Tour de France: why I am bidding au revoir to the greatest race of all

After covering 26 Tours I have some wonderful memories but the 2017 race was my last reporting full-time. It is time to spend my Julys doing something else

When I returned from reporting on the Tour de France for the first time I told my then boss, Martin Ayres, that I felt the Tour could be addictive. That was 27 years and 26 Tours ago, which speaks for itself. Now it is time to go through the journalistic equivalent of cold turkey. I have decided this is my last Tour reporting full-time for the Guardian, nearly a quarter of a century after I was first offered the job.

I will return to the race, I would hope, but not as a full-time, daily reporter, which is what I have been for 26 of the past 27 Tours – 20 of them completed in full – with all the stimulus, constraints, rewards and stress that role entails. I won’t be on the road next year; if and when I return it will be at a time of my choosing, to write about it in a different and equally rewarding way. I would hope it will be for the Guardian, but that particular decision can wait.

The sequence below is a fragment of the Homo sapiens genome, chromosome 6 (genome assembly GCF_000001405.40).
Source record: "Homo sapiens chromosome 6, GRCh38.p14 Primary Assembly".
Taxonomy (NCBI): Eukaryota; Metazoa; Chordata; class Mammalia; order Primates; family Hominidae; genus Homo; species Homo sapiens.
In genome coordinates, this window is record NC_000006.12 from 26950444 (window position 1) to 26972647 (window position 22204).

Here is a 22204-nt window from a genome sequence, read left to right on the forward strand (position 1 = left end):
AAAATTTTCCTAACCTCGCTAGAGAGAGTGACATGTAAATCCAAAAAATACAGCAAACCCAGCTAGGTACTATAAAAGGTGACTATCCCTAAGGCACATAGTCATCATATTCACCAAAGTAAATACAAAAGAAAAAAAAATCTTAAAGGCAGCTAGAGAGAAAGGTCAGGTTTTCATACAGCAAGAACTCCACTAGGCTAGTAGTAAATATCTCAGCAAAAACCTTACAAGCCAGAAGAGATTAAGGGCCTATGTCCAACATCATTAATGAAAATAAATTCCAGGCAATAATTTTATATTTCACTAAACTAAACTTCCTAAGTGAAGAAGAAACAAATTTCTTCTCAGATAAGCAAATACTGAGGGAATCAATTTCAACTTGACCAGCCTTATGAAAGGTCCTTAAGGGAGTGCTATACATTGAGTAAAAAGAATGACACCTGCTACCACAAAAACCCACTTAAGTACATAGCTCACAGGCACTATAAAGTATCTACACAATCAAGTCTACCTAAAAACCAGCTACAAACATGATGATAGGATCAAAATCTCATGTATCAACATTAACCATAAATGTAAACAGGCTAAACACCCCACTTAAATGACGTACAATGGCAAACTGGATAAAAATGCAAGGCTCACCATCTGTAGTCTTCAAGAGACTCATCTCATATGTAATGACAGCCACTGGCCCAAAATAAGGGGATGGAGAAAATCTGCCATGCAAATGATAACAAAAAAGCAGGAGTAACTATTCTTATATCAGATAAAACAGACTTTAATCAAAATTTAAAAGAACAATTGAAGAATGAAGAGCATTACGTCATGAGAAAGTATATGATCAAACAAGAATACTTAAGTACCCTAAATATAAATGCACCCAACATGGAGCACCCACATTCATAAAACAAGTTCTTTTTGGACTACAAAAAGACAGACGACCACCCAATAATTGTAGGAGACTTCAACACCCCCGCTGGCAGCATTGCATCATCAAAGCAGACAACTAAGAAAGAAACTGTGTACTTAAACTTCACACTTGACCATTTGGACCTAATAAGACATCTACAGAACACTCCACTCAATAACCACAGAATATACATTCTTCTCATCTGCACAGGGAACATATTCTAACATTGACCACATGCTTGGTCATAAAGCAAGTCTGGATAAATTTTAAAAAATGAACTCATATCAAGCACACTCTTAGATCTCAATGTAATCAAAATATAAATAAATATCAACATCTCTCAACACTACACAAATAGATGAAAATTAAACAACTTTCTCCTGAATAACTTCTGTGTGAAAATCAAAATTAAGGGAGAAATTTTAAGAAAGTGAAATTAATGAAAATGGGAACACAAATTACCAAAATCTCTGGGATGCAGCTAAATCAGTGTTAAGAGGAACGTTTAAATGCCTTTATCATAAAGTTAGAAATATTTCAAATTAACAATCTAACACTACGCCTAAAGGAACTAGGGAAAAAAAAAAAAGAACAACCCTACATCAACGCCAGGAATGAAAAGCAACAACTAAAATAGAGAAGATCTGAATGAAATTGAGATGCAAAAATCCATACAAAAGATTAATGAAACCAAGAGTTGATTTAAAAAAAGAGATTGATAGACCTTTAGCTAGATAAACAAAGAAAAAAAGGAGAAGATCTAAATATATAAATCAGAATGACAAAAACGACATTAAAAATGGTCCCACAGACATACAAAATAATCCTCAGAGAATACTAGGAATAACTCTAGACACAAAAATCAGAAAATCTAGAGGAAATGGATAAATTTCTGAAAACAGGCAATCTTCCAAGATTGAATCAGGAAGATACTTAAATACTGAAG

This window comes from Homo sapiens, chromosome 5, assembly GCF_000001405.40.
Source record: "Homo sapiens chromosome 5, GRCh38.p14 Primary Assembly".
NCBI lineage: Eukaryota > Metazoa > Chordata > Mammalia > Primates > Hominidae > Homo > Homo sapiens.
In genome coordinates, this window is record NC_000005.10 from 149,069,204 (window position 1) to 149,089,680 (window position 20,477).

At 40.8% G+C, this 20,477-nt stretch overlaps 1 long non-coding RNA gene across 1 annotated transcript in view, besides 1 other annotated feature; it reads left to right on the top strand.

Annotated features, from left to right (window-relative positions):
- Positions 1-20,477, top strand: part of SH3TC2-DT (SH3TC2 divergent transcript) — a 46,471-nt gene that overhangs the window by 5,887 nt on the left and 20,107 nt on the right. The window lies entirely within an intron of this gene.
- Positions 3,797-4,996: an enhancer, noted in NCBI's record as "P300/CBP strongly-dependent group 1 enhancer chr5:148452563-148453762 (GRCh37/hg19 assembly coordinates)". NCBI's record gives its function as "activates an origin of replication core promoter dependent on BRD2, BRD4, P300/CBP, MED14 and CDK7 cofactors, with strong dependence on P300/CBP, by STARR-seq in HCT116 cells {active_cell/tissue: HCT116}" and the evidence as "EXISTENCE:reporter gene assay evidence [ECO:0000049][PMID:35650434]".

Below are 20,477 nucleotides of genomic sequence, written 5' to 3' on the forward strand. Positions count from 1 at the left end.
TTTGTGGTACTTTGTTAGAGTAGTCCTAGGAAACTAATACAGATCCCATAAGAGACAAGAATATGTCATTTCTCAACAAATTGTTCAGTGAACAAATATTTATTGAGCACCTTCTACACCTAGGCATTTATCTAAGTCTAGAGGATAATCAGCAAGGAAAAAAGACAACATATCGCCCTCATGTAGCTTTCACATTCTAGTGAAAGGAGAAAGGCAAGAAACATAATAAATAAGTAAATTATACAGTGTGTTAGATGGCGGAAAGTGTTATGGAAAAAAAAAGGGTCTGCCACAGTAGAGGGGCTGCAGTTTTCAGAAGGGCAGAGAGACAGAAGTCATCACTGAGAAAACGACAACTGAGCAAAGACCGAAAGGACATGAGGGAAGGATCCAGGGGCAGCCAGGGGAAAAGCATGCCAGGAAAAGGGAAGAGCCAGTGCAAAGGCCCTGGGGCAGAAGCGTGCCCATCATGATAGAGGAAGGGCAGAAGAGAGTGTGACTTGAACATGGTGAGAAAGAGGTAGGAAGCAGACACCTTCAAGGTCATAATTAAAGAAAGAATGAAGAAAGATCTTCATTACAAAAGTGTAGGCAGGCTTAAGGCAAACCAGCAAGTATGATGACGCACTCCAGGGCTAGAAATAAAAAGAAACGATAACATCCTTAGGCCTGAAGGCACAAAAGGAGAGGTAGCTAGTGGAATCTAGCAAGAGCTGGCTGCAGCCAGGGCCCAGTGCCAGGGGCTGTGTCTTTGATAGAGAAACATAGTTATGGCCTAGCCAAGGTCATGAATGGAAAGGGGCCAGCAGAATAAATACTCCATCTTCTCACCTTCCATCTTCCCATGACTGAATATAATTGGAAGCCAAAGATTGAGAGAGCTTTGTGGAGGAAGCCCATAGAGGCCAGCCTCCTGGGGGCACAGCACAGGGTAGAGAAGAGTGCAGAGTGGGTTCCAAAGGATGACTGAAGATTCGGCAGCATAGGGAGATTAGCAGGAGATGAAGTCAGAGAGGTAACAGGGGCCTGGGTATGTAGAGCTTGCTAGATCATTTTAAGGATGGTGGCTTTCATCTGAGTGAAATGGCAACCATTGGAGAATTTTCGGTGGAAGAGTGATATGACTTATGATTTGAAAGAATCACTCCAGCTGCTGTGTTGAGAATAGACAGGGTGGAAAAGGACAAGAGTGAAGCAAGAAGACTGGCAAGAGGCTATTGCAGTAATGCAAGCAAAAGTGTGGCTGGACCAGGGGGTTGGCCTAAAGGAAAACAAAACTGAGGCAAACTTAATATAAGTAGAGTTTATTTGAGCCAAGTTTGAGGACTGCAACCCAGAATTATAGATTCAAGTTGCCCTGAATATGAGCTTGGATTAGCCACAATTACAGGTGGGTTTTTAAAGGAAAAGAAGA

Related: Why I don’t think Chris Froome will win a fifth Tour de France | William Fotheringham

Related: Women could cycle the Tour de France route, so why give them La Course?

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